As noted above, until a lien is formally released by the county recorder’s office, a release bond surety will continue charging costly premiums on a yearly basis. Adding insult to injury, because the lien claimant has disappeared and likely has no money, the premiums are paid without any legitimate hope of recouping them from the disappearing lien claimant.
So, the question arises: how does a party defending against a lien where the party has “disappeared” avoid incurring additional premiums short of the significant expense of going to court to obtain a formal judgment releasing the lien? The answer is simple and surprisingly cost effective: once either the eight-month or two-year periods applied in RCW 60.04.141 have run, simply draft a letter to the bonding company requesting it to forgo collecting additional premiums.
Why would a bonding company agree to forgo collecting premiums on a release bond where the lien has not been formally released in the county recorder’s office? The answer is again simple: because although the lien is still technically recorded, as is the release bond, the lien cannot be enforced, and therefore the bonding company carries no residual risk that it would need to satisfy any amounts under the lien. The letter should clearly state the reason for the request to forgo premiums, as well as the relevant facts regarding the eight-month or two-year statutes. Although a surety is not guaranteed to accept the request to forgo premiums, it is in all instances worth a try.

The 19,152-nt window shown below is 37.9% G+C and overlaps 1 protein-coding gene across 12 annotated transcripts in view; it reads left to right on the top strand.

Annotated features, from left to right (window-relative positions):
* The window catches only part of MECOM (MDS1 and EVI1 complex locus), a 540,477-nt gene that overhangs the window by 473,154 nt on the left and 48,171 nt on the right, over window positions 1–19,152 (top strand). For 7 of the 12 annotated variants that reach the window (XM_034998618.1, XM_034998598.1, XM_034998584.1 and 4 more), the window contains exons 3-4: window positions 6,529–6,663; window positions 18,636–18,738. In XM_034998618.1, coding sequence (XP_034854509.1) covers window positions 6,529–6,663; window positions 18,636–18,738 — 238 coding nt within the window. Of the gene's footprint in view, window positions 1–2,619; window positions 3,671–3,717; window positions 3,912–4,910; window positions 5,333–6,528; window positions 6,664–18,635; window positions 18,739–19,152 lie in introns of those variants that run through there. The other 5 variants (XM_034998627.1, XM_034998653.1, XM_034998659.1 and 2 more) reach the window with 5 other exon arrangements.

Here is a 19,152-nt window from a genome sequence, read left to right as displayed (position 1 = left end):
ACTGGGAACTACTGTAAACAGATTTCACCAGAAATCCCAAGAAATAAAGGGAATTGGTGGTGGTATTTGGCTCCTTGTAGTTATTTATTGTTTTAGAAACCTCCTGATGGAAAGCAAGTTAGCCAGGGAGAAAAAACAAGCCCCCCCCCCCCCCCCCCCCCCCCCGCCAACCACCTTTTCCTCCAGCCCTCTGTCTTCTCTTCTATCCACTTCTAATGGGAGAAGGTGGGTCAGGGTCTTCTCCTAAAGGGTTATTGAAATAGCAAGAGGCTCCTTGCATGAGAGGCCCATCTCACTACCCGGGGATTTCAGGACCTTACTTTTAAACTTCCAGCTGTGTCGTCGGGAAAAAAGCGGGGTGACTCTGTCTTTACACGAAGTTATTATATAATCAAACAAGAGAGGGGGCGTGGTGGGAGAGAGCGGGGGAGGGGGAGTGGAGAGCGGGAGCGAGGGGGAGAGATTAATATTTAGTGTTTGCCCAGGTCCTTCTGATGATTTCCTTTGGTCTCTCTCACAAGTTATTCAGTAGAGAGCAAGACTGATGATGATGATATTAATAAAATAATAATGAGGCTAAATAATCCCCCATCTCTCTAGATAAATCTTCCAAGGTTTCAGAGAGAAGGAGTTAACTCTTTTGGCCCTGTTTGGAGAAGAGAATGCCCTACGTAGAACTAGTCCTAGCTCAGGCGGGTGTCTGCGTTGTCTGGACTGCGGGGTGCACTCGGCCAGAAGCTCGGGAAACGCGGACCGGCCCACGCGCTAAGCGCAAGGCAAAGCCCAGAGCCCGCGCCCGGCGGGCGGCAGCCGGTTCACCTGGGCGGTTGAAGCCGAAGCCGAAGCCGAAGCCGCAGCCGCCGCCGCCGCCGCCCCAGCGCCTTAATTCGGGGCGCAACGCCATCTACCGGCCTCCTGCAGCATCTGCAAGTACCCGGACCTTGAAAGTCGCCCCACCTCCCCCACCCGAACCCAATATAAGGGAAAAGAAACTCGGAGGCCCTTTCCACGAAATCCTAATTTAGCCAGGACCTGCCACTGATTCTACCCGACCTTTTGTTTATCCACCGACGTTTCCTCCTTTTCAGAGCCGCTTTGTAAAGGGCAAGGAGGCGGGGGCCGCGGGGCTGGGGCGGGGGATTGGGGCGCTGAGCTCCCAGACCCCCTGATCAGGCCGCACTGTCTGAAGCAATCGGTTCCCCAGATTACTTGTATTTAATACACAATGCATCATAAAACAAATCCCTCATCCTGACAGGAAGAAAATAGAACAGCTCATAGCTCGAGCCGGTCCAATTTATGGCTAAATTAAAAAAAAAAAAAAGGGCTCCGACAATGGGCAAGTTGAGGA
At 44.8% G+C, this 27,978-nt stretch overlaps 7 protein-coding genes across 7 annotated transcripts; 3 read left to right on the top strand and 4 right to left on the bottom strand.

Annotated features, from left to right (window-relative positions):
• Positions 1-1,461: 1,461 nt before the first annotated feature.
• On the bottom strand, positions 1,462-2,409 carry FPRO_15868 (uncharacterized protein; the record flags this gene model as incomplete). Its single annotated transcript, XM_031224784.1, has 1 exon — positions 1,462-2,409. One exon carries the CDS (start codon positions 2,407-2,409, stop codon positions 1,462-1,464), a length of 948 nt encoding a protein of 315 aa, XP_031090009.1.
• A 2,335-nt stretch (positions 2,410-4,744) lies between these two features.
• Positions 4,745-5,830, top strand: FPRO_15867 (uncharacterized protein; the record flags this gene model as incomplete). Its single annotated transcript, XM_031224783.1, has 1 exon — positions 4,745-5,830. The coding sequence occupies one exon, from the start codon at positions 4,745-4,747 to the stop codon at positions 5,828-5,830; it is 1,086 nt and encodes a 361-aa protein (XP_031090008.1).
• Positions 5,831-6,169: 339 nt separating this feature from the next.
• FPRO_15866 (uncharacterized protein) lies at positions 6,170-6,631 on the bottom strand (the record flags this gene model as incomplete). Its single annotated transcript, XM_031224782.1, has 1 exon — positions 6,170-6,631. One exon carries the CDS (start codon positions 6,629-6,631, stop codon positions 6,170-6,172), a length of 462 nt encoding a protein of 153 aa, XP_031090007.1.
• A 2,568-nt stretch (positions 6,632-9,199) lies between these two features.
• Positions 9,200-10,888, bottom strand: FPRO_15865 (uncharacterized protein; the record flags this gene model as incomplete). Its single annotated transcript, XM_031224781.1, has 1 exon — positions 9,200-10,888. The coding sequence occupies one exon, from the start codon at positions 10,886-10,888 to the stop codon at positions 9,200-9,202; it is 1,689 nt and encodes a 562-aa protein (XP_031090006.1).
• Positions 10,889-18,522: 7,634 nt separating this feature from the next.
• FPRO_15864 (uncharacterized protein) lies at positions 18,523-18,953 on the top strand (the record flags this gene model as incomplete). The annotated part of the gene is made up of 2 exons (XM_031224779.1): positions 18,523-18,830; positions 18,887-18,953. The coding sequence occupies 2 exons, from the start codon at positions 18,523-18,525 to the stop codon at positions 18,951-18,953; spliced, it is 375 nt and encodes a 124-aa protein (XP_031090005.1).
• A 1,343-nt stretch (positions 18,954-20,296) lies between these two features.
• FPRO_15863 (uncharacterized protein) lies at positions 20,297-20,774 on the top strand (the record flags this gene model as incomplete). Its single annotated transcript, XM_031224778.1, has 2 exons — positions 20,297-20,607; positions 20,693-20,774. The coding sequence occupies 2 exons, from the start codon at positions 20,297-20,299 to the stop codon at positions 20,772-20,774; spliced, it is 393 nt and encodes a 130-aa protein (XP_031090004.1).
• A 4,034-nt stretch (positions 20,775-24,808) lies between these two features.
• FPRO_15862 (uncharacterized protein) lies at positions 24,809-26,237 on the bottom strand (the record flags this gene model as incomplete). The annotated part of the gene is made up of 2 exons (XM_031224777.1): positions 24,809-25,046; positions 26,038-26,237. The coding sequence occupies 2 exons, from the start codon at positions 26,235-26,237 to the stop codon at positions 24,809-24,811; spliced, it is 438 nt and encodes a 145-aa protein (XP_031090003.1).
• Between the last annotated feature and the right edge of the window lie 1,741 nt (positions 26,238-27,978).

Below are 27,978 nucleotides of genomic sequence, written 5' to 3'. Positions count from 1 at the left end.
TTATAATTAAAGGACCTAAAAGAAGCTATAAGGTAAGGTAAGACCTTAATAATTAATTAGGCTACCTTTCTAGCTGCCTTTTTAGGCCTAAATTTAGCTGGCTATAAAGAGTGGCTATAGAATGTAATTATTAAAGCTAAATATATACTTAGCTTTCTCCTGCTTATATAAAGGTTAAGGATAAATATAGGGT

COMMENT: A letter requesting the release bond surety forgo premiums is a deceptively simple device to mitigate one of the most frustrating situations businesses and their lawyers face. Care should be taken in laying out the letter to the surety, with attention paid to the facts and the way in which the law is presented for the surety’s analysis. This is especially true when requesting the surety forgo premiums under the two-year period, which is technically up to the discretion of the court to enforce. Due to the legal and factual nuances of the two-year period, the assistance of a lawyer is encouraged to avoid making overreaching representations for the surety’s consideration.